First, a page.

Your budget should also be taken into consideration. When you're married, it's probably easier to discuss the budget but for dating couples, it can pose a problem. Both should agree on money allocation on how you are going to split costs. Going to Asia might be more economical than, say, Latin America. It pays to have a good research about your destination, the weather and places to see. It's also worthwhile to check out language barriers. Language is not much of a problem in most of Asia. Even if English is not widely spoken in many countries, it is easy to find someone who speaks the language.
In any relationship, compromise is the best solution to any problem. You have to remember that it isn't solo travelling anymore. While you really want to ride the back of an elephant in Thailand while your partner has a fear of the mammal, you just have to compromise. You could agree to let the other ride the elephant while you stay behind your hotel enjoying yourself in the pool. But the best way to avoid fighting is to plan the things you both want to do and the places you want to visit.
Who's in charge
Always remember that it's 'coupling'. While one is a natural leader who takes all the decisions what kind transportation to use, where to go and where to sleep, the other should not just blindly follow. If only one makes the decision, the other partner gets annoyed and feels underappreciated. As a rule of thumb, men are generally better in reading maps so better leave this task to the man. But you can take turns in deciding what to do next and allow the partner to choose. One good tip I got from a couple is dividing the tasks and focus on them. For this American couple, communicating, finding ATM machines and doing most of the driving are left with the husband while keeping track of the itinerary (hotel information, places to see, restaurants) and navigation are the wife's responsibilities.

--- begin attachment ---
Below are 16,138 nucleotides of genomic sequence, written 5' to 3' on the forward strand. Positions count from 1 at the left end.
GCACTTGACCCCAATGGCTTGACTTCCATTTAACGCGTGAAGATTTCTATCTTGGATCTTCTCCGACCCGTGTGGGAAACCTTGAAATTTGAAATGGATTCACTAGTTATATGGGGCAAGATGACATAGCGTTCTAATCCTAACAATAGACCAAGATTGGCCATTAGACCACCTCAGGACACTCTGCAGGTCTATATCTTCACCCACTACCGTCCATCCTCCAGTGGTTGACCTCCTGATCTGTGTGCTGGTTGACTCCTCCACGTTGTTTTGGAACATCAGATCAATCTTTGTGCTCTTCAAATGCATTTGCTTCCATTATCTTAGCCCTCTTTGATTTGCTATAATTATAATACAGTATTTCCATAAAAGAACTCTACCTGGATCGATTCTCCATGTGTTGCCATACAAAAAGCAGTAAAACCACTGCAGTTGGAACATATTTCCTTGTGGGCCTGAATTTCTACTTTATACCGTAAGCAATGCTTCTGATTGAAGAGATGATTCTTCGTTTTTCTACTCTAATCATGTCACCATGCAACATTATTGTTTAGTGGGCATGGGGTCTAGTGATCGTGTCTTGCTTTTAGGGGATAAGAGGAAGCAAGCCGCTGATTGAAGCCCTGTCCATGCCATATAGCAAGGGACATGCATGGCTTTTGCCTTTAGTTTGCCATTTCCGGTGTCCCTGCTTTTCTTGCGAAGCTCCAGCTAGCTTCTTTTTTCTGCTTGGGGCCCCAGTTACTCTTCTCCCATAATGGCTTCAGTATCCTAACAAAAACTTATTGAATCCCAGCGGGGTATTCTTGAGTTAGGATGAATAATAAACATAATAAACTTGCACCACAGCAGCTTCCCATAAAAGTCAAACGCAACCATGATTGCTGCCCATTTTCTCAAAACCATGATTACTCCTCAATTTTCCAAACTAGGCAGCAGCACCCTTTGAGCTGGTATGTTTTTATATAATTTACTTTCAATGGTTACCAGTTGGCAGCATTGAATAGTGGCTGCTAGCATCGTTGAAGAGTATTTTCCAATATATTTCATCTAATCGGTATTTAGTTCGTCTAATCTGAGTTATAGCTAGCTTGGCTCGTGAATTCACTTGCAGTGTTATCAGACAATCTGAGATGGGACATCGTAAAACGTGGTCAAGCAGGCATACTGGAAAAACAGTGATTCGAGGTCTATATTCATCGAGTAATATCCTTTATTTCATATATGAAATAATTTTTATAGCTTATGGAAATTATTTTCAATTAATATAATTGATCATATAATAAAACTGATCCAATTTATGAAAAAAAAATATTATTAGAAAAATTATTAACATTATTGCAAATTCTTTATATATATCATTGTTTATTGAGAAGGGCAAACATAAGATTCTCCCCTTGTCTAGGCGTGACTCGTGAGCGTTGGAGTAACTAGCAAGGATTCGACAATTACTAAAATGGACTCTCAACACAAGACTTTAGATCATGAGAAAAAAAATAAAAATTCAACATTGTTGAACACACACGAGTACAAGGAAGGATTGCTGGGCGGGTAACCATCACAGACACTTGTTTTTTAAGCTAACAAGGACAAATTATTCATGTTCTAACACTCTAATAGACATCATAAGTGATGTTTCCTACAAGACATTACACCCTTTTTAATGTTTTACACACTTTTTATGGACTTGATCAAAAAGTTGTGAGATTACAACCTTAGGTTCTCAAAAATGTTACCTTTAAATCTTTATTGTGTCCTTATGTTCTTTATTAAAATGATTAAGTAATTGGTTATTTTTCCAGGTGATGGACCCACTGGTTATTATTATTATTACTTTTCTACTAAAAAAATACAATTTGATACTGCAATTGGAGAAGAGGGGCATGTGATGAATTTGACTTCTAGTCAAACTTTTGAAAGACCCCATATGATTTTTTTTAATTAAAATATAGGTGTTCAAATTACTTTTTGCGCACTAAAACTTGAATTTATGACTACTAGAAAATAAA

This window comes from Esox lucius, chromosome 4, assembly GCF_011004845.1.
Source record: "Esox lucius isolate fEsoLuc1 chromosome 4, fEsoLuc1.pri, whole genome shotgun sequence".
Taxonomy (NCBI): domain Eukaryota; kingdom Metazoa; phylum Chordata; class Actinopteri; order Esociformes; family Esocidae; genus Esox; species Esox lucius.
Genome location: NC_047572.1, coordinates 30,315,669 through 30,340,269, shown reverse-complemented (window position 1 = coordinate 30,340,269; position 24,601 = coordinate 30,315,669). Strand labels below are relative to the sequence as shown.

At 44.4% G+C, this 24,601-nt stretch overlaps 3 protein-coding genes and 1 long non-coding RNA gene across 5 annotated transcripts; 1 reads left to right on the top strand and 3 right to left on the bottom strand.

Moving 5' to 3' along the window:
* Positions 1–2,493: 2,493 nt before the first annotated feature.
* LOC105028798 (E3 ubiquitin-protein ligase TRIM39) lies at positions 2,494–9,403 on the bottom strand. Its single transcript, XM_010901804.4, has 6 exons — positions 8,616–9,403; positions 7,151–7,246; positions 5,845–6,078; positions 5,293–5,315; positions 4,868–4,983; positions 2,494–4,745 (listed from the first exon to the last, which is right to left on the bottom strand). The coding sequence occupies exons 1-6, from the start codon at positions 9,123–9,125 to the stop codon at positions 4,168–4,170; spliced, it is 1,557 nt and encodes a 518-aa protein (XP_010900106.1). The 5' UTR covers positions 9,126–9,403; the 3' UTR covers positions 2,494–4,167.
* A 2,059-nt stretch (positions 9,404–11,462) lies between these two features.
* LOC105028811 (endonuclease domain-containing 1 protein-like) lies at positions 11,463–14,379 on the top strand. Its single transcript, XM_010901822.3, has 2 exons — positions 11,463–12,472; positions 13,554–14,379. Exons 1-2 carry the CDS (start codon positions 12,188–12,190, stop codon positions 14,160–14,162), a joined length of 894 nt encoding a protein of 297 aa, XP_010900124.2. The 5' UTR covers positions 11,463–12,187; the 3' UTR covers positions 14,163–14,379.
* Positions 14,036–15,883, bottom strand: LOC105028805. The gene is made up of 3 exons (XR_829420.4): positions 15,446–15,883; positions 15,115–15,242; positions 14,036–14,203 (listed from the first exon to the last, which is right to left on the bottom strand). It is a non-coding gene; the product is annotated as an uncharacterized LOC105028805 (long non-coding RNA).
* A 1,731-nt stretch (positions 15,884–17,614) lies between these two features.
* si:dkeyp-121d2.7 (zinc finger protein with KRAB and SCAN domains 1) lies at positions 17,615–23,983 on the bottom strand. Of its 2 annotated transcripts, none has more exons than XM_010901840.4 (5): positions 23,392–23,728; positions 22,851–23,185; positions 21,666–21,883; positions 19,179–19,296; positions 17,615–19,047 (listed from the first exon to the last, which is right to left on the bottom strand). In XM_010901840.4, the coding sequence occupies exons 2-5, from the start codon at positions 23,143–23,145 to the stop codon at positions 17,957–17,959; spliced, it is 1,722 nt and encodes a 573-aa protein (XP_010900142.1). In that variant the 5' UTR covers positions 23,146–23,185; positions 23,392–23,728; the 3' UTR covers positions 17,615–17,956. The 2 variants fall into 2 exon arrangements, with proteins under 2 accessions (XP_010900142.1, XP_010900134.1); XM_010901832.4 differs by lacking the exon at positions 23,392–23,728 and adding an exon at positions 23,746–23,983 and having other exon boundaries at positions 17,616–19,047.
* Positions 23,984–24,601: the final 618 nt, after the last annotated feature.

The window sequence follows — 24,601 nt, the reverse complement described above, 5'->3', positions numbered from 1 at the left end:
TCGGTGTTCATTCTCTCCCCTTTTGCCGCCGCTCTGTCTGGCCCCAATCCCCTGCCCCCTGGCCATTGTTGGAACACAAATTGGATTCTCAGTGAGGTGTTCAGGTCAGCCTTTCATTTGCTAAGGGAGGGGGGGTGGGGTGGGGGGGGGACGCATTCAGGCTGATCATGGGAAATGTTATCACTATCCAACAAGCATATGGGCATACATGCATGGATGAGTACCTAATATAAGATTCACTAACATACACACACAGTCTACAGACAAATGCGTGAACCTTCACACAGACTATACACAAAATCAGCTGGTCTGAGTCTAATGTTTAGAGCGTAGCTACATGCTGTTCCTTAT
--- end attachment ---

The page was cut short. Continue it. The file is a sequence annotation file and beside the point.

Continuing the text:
Don't fret over small stuff. An argument over who gets more luggage space is one of these. Better have separate luggages which contain only the most essential. The key is always pack light so you have more space for souvenirs. If you are going to Southeast Asia during the dry months and summer, you practically don't need much. Clothes are also cheap to buy so it's better to get some of the clothes you need in your destination.
There are annoying things that your partner will do during the trip that you don't see back home. You have to exert extra patience in dealing with one's quirkiness unless you want to end up fighting.
Relaxed mind, positive attitude
There will be unexpected events that will happen during your travel such as flight cancellations due to volcanic eruption or flooding in your paradise island. Having a positive attitude coupled with a sense of humour will make things bearable for both of you. If one of you gets impatient for waiting hours at the airport, one should remain calm. If you can make fun out of the dire situation, the better. It means you can weather all storms in your relationship. Travelling should be a wonderful and enriching experience.